Wood Sorrel (genus Oxalis), or sourgrass, is a medium sized weed that occurs throughout most of North America. Within the genus Oxalis, there are several species. Wood sorrel typically grows a maximum of 15 inches tall. Its small heart-shaped, "folded" leaves grow in groups of 3. Its tiny flowers are typically white or yellow though they can be pink or violet depending on species.
Is wood sorrel edible? Yes! Oxalis literally means "sour" and it gets that name from its oxalic acid content. Lots of domesticated vegetables, including spinach, broccoli, and, um, sorrel, also contain oxalic acid. But be aware that it's toxic when consumed in large quantities because it inhibits the absorption of calcium.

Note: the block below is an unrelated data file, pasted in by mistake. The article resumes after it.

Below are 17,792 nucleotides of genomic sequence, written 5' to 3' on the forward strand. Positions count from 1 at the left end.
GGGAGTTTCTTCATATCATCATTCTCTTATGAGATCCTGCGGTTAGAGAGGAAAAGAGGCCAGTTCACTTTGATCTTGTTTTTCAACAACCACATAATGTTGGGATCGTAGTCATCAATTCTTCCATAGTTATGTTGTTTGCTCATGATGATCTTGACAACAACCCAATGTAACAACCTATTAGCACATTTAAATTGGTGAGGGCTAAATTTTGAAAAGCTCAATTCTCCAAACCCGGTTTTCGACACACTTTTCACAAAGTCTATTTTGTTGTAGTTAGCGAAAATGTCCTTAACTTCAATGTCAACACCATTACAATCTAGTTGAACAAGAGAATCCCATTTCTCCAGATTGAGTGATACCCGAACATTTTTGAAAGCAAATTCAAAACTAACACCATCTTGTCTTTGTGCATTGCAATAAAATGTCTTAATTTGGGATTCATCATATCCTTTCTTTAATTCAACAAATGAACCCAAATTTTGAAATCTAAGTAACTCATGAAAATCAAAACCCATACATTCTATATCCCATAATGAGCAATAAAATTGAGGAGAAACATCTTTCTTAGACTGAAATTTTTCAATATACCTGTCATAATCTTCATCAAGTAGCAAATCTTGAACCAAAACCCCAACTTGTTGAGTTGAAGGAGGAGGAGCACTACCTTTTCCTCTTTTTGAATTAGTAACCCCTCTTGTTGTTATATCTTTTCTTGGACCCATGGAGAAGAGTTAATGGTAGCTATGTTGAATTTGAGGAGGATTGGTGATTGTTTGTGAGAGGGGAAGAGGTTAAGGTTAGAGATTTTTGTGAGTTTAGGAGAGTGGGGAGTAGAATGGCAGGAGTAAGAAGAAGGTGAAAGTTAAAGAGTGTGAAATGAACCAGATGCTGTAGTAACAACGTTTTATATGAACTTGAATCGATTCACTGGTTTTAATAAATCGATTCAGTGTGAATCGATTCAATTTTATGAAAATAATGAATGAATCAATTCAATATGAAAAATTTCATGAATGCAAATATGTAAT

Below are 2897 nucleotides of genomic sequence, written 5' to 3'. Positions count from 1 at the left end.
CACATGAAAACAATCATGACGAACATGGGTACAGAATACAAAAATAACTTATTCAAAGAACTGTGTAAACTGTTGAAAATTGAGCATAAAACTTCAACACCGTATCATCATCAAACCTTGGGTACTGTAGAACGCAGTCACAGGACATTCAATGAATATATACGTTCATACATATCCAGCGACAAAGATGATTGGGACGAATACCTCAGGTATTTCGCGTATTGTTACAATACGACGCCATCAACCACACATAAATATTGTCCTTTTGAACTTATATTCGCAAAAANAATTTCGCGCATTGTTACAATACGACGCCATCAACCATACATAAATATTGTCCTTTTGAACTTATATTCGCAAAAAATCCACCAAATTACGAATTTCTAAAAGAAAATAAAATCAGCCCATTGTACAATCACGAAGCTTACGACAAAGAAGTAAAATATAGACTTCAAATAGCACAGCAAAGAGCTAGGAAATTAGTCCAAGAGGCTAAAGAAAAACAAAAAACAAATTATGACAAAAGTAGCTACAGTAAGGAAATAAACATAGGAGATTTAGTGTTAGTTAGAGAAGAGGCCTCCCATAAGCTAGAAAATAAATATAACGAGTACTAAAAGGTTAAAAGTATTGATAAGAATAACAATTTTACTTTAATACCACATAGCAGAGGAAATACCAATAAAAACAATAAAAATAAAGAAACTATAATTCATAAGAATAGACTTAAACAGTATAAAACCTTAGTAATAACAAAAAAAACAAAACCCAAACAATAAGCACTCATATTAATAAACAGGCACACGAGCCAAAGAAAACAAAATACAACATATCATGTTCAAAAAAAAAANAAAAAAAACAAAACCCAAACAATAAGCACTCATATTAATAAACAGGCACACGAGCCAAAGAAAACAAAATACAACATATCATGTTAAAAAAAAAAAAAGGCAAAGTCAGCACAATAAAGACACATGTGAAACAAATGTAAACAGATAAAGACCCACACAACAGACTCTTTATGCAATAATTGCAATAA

Oxalic acid is not considered a problem when consumed moderately and with a varied diet, however people with gout, rheumatism and kidney stones should avoid it. Wood sorrel is also rich in Vitamin C. Historically, it was used to treat scurvy, fevers, urinary infections, mouth sores, nausea and sore throats. It's qualities and flavor are similar to sheep sorrel.
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